GBEP is a forum where voluntary cooperation works towards consensus amongst governments,intergovernmental organizations and other partners in the areas of the bioenergy for sustainabledevelopment, climate change mitigation, and food and energy security.
GBEP has been holding the Bioenergy Weeks since 2013 and the study tour has visited Brazil, Indonesia and Ghana, to name a few. In light of the COVID-19 pandemic, the event was held online for the first time and focused on Africa, for the third time, as part of the GBEP efforts to facilitate the development and modernization of the bioenergy sector across the continent.
The conference aimed to: (i) review and develop regional Bioenergy policy frameworks, guidelines and action plans for the regional economic communities (RECs) in Africa; (ii) highlight challenges, lessons learned and opportunities in the bioenergy sector from all over the world to stimulate modern bioenergy implementation and replication in Africa; (iii) engage stakeholders on bioenergy best practices to maximize sustainability and contribute to meeting the SDGs and countries’ NDCs; (iv) and facilitate the discourse with the private sector to facilitate a viable bioenergy market in Africa, as well as investments in new bioenergy technologies for local applications.
The conference also included many sessions on specialized topics, such as bio-economy opportunities, liquid biofuels in urban areas, and bioenergy’s contribution to landscape conservation and restoration. Bioenergy reporting and statistics were also given special attention;accurate and reliable data assist decision makers and development planners to measure bioenergyimpacts and develop feasible sustainable energy programmes. Hence, improving data collection,statistics and analysis is key to monitoring bioenergy sectoral trends overtime, evaluatingsustainability and developing sound policies.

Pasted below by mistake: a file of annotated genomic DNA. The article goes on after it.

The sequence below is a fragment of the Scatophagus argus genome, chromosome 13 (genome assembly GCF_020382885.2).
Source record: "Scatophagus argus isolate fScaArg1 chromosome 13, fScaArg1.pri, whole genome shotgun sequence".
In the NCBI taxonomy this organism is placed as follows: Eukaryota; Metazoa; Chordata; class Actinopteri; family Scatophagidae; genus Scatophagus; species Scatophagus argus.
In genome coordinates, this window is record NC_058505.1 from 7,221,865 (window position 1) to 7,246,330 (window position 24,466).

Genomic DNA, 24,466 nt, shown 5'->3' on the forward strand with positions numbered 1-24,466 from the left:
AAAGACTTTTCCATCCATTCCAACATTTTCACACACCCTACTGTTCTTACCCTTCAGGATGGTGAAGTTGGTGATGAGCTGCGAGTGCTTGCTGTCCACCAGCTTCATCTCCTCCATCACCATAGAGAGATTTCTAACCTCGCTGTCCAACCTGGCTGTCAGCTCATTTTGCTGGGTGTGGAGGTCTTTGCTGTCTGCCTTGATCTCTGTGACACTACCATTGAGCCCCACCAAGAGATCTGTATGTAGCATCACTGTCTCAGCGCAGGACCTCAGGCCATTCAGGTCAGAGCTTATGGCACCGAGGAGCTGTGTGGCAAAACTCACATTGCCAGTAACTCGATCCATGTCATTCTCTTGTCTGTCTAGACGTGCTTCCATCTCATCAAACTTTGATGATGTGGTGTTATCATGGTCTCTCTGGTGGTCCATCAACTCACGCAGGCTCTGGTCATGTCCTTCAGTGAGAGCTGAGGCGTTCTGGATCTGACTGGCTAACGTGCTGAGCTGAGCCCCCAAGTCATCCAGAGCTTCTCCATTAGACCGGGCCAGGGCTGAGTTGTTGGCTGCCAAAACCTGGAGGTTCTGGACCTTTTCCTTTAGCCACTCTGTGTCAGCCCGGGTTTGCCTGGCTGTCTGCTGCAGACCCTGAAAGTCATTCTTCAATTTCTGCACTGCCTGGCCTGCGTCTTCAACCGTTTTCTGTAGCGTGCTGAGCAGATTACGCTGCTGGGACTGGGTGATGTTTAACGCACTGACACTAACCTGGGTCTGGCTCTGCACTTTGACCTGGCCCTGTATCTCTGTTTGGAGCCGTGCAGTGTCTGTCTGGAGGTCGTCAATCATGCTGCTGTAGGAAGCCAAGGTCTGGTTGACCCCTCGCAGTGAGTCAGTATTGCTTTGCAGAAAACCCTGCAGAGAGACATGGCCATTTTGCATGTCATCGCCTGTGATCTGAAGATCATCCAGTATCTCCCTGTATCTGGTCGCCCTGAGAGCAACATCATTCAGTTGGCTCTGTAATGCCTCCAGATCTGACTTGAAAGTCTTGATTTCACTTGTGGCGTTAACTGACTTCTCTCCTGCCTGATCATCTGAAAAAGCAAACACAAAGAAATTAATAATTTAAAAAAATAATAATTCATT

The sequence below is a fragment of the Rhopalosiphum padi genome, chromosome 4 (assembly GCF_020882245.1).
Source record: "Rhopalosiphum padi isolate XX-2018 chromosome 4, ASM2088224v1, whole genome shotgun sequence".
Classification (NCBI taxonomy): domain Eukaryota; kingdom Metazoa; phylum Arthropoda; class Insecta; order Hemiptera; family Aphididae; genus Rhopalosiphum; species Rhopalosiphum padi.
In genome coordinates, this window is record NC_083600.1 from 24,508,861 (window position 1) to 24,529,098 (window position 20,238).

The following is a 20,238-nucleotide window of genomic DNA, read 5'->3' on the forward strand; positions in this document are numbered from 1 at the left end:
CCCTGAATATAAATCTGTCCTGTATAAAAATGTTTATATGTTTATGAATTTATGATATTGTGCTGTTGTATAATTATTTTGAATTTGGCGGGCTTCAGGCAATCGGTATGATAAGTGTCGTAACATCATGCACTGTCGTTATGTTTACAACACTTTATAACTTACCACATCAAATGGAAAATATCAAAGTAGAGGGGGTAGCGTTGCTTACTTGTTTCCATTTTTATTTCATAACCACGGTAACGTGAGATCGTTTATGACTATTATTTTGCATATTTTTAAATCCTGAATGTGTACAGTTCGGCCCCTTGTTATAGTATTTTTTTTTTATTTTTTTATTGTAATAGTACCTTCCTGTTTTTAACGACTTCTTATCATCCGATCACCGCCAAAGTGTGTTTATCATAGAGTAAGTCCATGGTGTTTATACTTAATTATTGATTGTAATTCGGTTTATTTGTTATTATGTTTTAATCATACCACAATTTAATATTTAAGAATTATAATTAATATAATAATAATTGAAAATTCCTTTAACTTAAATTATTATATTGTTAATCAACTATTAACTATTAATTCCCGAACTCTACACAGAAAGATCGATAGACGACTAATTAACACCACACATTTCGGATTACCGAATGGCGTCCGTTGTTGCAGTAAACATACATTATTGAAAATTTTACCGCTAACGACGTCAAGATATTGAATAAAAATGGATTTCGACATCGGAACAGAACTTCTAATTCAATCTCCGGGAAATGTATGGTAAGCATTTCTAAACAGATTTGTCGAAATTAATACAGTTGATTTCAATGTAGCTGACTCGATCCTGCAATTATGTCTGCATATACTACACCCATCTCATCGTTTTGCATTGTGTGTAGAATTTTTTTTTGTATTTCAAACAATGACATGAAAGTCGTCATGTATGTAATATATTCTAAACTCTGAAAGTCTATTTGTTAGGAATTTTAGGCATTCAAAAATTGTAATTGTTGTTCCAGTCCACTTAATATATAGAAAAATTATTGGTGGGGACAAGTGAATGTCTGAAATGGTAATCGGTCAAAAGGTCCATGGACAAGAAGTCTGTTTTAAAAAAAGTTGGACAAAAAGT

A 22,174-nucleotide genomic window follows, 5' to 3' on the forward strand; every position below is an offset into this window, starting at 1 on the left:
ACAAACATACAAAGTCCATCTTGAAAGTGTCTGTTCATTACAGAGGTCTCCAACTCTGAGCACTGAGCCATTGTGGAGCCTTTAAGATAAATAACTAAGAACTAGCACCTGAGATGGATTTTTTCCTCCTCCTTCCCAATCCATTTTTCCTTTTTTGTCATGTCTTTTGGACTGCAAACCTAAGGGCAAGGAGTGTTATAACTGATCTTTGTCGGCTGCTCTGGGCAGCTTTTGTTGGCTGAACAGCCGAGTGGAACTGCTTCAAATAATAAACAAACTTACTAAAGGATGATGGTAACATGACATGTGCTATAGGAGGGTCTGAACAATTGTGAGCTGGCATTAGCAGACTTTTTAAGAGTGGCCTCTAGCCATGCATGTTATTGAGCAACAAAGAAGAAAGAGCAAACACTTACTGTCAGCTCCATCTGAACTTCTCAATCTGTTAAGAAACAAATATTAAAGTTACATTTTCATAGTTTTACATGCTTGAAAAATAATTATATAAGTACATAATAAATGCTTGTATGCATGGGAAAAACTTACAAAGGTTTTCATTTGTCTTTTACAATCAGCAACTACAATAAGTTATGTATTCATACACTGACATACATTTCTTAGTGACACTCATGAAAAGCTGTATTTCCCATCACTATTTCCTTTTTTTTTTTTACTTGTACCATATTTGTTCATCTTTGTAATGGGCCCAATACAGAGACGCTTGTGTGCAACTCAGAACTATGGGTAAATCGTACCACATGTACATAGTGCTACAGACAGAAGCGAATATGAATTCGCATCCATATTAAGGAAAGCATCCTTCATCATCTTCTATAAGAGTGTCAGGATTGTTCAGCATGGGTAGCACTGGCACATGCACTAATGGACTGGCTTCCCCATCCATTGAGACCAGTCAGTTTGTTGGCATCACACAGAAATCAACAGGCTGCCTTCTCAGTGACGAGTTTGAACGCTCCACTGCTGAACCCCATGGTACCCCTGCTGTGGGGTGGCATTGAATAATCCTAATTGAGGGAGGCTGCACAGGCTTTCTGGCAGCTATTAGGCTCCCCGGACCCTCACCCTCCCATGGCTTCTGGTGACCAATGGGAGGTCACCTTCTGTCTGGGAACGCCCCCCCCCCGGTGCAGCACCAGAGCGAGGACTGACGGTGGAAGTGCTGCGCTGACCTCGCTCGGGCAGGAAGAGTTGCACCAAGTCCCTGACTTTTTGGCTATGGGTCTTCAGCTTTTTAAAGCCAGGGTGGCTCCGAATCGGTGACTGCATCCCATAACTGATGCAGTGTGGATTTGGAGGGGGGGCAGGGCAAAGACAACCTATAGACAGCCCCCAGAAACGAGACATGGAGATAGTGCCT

In his opening statement, Dr. David Phiri, FAO Sub-regional Coordinator for Eastern Africa andRepresentative to AU and ECA expressed that FAO consider the key enabling role of energy inachieving food security and better nutrition, thus contributing to the attainment of the SustainableDevelopment Goal 2 on Zero Hunger. He further stressed that Bioenergy presents very goodopportunities for sustainable development, climate change adaptation and mitigation, and foodand energy security. The access to adequate and affordable energy is one of the basicrequirements for guaranteeing the wellbeing and development of rural populations.
‘Recognizing that we face a climate urgency, national governments must increase their climateambition by setting long term, ambitious and stable targets for bioenergy and renewable energy deployment, which is estimated to create an additional 2million green jobs in Africa.
Utilising locally available renewable energy resources that Africa is richly endowed witch can alleviate immediate energy challenges, while creating jobs, advancing industrial development andpromoting human welfare should be our main goal’ said H.E. Dr. Amani Abou-Zeid, AU Commissioner for Infrastructure and Energy.
The conference offered a platform to draw positive experiences on sustainable production anduse of bioenergy integrated within food production value chains, to support the design andimplementation of bioenergy policies in Africa.
Practical insights and recommendations for mainstreaming and integrating bioenergy development in the countries’ policy agendas were shared, to ensure environmental sustainability, investment in agriculture and rural development, reduction in health risk through improved clean cooking and energy access.
The African Union (AU), UNECA, and FAO have committed to collaborate in the developmentof practical and impactful regional and national policies as part the energy sector transformationagenda. This will involve assisting Member states in mobilising resources to develop bankablebioenergy projects with the aim to create a favourable environment for bioenergy investmentthrough policy and regulation reform.